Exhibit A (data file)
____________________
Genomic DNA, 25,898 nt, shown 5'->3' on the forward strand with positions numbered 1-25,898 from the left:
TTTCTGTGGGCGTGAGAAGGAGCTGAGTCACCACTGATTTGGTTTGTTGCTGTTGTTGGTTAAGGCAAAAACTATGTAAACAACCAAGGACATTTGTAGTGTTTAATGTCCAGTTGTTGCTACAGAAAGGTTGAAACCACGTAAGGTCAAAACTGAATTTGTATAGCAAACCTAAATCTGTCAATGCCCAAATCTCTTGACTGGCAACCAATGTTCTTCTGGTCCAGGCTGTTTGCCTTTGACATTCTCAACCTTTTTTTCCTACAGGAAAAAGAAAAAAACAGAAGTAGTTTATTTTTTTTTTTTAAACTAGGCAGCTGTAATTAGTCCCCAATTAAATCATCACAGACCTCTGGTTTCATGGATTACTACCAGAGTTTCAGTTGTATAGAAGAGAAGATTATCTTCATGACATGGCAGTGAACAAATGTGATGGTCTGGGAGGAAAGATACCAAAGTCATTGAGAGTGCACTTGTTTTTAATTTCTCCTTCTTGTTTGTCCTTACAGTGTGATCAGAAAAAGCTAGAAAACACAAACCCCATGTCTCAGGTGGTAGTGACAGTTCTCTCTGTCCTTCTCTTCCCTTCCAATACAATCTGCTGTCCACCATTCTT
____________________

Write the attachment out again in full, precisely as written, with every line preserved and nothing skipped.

Genomic DNA, 25,898 nt, shown 5'->3' on the forward strand with positions numbered 1-25,898 from the left:
TTTCTGTGGGCGTGAGAAGGAGCTGAGTCACCACTGATTTGGTTTGTTGCTGTTGTTGGTTAAGGCAAAAACTATGTAAACAACCAAGGACATTTGTAGTGTTTAATGTCCAGTTGTTGCTACAGAAAGGTTGAAACCACGTAAGGTCAAAACTGAATTTGTATAGCAAACCTAAATCTGTCAATGCCCAAATCTCTTGACTGGCAACCAATGTTCTTCTGGTCCAGGCTGTTTGCCTTTGACATTCTCAACCTTTTTTTCCTACAGGAAAAAGAAAAAAACAGAAGTAGTTTATTTTTTTTTTTTAAACTAGGCAGCTGTAATTAGTCCCCAATTAAATCATCACAGACCTCTGGTTTCATGGATTACTACCAGAGTTTCAGTTGTATAGAAGAGAAGATTATCTTCATGACATGGCAGTGAACAAATGTGATGGTCTGGGAGGAAAGATACCAAAGTCATTGAGAGTGCACTTGTTTTTAATTTCTCCTTCTTGTTTGTCCTTACAGTGTGATCAGAAAAAGCTAGAAAACACAAACCCCATGTCTCAGGTGGTAGTGACAGTTCTCTCTGTCCTTCTCTTCCCTTCCAATACAATCTGCTGTCCACCATTCTT